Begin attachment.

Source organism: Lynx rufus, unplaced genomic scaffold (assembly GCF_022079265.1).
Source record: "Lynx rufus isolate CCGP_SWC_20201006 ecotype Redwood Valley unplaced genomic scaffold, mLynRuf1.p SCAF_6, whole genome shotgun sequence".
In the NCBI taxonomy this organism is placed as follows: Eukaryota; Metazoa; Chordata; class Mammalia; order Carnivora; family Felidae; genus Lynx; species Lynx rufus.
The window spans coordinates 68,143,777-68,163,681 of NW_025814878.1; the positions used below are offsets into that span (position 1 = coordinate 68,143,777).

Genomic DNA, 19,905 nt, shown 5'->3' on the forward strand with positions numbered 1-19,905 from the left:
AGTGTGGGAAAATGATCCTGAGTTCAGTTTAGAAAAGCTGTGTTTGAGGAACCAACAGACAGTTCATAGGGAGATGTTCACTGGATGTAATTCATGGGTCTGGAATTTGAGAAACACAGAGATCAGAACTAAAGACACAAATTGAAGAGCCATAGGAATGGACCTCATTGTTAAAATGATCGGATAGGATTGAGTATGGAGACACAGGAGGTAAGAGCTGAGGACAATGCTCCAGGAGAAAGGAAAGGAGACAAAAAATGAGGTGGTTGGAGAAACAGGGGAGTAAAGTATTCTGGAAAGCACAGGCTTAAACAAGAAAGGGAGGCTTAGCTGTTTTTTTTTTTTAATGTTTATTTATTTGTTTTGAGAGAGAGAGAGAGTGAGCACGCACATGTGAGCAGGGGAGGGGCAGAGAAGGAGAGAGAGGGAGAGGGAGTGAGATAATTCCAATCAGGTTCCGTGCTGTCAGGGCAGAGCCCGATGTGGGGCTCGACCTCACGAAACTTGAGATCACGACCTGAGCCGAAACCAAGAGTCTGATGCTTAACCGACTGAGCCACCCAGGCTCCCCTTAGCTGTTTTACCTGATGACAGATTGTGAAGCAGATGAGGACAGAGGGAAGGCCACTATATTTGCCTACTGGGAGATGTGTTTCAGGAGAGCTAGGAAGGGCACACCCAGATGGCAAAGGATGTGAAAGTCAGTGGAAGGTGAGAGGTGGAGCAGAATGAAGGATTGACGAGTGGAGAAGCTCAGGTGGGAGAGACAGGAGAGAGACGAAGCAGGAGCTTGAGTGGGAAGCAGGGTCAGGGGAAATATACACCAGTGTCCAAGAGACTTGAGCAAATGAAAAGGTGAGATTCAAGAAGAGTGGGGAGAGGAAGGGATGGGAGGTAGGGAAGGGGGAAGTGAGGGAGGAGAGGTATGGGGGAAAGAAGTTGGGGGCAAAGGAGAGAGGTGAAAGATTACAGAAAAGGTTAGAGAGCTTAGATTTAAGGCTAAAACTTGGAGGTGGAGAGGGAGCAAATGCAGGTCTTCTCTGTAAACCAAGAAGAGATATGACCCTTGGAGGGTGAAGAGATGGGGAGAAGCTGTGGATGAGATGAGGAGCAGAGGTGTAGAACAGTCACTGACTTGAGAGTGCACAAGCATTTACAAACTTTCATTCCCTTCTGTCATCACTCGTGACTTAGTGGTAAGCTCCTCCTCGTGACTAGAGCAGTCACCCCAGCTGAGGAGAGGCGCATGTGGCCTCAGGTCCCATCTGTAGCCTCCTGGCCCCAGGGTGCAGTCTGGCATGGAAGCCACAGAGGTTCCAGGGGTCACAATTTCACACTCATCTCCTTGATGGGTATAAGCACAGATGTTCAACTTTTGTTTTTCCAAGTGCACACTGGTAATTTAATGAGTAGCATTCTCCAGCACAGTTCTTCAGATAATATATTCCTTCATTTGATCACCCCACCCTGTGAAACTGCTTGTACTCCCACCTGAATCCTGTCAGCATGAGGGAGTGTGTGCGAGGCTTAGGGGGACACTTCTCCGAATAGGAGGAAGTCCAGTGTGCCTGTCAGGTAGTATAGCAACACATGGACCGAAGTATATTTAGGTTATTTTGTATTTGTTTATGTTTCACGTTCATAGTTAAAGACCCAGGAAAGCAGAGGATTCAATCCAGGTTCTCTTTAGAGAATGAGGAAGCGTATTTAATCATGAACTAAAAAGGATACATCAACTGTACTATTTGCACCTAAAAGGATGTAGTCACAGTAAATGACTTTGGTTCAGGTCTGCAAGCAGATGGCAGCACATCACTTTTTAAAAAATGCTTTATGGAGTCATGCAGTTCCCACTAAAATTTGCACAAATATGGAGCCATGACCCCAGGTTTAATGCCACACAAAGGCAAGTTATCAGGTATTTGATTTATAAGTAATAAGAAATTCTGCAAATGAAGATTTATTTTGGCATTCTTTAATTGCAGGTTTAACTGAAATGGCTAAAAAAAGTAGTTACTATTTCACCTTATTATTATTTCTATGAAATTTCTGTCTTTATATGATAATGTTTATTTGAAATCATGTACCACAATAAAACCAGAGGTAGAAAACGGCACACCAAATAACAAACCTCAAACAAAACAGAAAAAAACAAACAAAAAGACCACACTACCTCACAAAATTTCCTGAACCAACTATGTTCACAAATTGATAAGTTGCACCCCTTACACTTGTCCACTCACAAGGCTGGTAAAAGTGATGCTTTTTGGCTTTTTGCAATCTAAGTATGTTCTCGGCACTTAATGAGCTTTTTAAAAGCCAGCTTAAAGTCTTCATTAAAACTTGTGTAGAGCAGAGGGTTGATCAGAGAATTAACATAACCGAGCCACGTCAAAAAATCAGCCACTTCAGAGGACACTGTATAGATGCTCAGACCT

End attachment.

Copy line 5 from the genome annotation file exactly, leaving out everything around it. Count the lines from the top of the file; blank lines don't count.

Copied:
Genomic DNA, 19,905 nt, shown 5'->3' on the forward strand with positions numbered 1-19,905 from the left: